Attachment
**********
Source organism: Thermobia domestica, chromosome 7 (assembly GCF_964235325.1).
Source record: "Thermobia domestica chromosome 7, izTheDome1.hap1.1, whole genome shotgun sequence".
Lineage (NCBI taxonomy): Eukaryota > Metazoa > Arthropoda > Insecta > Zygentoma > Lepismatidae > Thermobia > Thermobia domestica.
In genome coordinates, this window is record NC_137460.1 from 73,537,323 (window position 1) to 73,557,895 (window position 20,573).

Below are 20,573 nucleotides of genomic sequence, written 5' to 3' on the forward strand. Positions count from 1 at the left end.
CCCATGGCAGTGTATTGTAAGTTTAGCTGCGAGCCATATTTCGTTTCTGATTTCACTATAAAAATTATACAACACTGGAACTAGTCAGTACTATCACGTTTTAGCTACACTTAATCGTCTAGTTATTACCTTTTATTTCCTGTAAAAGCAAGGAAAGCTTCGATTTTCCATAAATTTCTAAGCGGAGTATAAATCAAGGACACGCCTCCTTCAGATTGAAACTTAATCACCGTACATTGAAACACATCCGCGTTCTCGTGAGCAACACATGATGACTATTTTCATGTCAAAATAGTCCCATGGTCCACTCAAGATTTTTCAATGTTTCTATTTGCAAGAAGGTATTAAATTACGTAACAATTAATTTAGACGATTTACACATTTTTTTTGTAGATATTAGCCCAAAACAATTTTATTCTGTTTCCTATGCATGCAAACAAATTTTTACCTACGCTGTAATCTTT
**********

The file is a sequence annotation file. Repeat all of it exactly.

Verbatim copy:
Source organism: Thermobia domestica, chromosome 7 (assembly GCF_964235325.1).
Source record: "Thermobia domestica chromosome 7, izTheDome1.hap1.1, whole genome shotgun sequence".
Lineage (NCBI taxonomy): Eukaryota > Metazoa > Arthropoda > Insecta > Zygentoma > Lepismatidae > Thermobia > Thermobia domestica.
In genome coordinates, this window is record NC_137460.1 from 73,537,323 (window position 1) to 73,557,895 (window position 20,573).

Below are 20,573 nucleotides of genomic sequence, written 5' to 3' on the forward strand. Positions count from 1 at the left end.
CCCATGGCAGTGTATTGTAAGTTTAGCTGCGAGCCATATTTCGTTTCTGATTTCACTATAAAAATTATACAACACTGGAACTAGTCAGTACTATCACGTTTTAGCTACACTTAATCGTCTAGTTATTACCTTTTATTTCCTGTAAAAGCAAGGAAAGCTTCGATTTTCCATAAATTTCTAAGCGGAGTATAAATCAAGGACACGCCTCCTTCAGATTGAAACTTAATCACCGTACATTGAAACACATCCGCGTTCTCGTGAGCAACACATGATGACTATTTTCATGTCAAAATAGTCCCATGGTCCACTCAAGATTTTTCAATGTTTCTATTTGCAAGAAGGTATTAAATTACGTAACAATTAATTTAGACGATTTACACATTTTTTTTGTAGATATTAGCCCAAAACAATTTTATTCTGTTTCCTATGCATGCAAACAAATTTTTACCTACGCTGTAATCTTT